Final Word (Maybe) on the Bob Healey Thing


Matt Allen was generous enough to keep me on his show for a full hour, tonight, talking about my ire at Bob Healey’s surprise bid to have a disruptive influence on the gubernatorial race.  A few thoughts.

One is how quickly people fall into the modes of behavior that I find so objectionable among progressives.  Just about every call against me, supporting Healey, was ad hominem speculation about what I’m really irked about.  I’m part of a “clique,” and in this case, I’m a mouthpiece expressing rage at not having had our rings kissed.  A person whom I’m genuinely pleased to see every time I bump into him around the state speculated that I’m not attacking a candidate in another race because he happens to be on the board of the organization for which I work.

That last one is the most discouraging.  It’s one thing for some random woman to call in and voice assumptions about my motivation.  But I’ve been laying out my beliefs for the better part of fifteen years now, criticizing the left, criticizing people on the right (not for nuthin’ is Steve Laffey’s book scornful of Anchor Rising).  If that doesn’t buy the credibility to avoid slaps from a guy who’s watched a lot of that happen, what in the world could?  What discourages me is that the answer may simply be: total, dogged agreement with a particular point of view.  (Talk about “cliques.”)

Two is a point that came to light today, so I haven’t mentioned it in previous posts.  In a long thread on Matt’s Facebook page, Marc Comtois points out that Healey told Dan Yorke, earlier today, that he wouldn’t have jumped in if the race were Pell versus Fung.  That alone illustrates that this wasn’t merely a bid to help the Moderate Party stay on the ballot, and one of the good guys, a list that I’d previously thought to include Healey, should have taken that as a warning sign.  Why should he get that power to decide that he didn’t like how the people of Rhode Island voted and then jump in the race?  Just because the empty-vessel Moderate Party had an ace of a technicality and he’s a local celebrity?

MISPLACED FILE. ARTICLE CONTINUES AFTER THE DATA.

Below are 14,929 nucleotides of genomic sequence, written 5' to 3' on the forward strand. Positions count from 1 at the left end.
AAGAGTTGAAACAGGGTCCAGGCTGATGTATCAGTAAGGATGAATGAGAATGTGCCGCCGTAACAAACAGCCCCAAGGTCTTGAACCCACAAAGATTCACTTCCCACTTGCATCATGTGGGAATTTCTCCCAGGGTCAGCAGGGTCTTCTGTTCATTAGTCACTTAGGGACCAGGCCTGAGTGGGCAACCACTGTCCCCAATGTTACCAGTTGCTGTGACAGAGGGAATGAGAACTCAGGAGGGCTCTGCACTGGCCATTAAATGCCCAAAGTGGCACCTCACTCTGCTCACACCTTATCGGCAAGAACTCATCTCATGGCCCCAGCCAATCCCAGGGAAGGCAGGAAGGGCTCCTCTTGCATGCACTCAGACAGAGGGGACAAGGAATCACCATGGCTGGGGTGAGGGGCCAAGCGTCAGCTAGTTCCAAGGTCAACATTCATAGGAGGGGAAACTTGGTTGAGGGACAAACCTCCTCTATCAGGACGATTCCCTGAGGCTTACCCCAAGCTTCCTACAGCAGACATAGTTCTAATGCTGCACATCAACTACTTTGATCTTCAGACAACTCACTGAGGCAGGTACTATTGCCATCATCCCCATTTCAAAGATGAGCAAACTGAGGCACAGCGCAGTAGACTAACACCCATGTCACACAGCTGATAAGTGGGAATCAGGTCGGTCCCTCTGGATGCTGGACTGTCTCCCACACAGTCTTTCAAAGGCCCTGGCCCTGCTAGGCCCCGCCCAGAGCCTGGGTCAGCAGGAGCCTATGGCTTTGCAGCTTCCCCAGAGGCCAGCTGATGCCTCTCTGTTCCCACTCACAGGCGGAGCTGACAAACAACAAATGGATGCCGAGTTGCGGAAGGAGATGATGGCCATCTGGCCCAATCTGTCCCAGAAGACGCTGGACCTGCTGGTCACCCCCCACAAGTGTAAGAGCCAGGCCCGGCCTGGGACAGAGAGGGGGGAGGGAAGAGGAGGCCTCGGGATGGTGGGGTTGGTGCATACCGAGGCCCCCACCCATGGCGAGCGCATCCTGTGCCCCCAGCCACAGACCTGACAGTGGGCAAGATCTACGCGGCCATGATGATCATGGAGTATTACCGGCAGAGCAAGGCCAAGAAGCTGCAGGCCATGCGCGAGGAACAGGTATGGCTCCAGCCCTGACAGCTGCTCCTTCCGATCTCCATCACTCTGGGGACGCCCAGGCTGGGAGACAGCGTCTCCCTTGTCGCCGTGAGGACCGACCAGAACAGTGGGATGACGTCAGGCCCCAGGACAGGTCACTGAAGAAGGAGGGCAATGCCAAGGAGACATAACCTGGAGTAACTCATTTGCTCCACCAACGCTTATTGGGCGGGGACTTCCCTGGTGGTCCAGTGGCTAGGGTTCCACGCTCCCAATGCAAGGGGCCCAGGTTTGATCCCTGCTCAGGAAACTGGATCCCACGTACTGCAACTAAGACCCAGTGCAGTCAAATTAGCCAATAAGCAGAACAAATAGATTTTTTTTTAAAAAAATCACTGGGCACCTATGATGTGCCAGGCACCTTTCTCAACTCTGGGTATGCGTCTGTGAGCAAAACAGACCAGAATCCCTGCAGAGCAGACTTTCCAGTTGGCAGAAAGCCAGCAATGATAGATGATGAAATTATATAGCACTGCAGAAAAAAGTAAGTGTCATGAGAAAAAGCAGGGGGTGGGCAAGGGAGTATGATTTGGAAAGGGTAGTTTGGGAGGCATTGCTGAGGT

Three has to do with something that I heard a few times, including from Matt: That Healey’s just taking this opportunity to be heard, which is noble enough.  But the thing is, a guy like Healey doesn’t have much trouble getting heard.  This is about getting on the ballot as an option for the democracy that’s supposed to make our government representative.

Four, somebody thought it was a bit of a gotcha to call me a hypocrite for exploiting the system and voting in the Democrat primary.  Such folks won’t believe me, but I disaffiliated months before the deadline with honestly no thought of strategy voting in this primary or that primary.  For a variety of reasons — disagreement with the direction of the RIGOP, on the one side, and realization of agreement with some among the Democrats, on the other — I just determined that I ought to be unaffiliated.  In this case, I wanted to vote in some of the down-ticket races, and for governor, I voted for Giroux.  All of the more-plausible candidates were unacceptable, to me, and I wanted to add at least one more person to the list of voters saying that the views of the fourth candidate were not unacceptable.

In any event, cross-line voting (even for strategic reasons) is an expected part of the system.  It’s no more of a last-minute surprise than a progressive Democrat changing his mind and going with a centrist in the primary.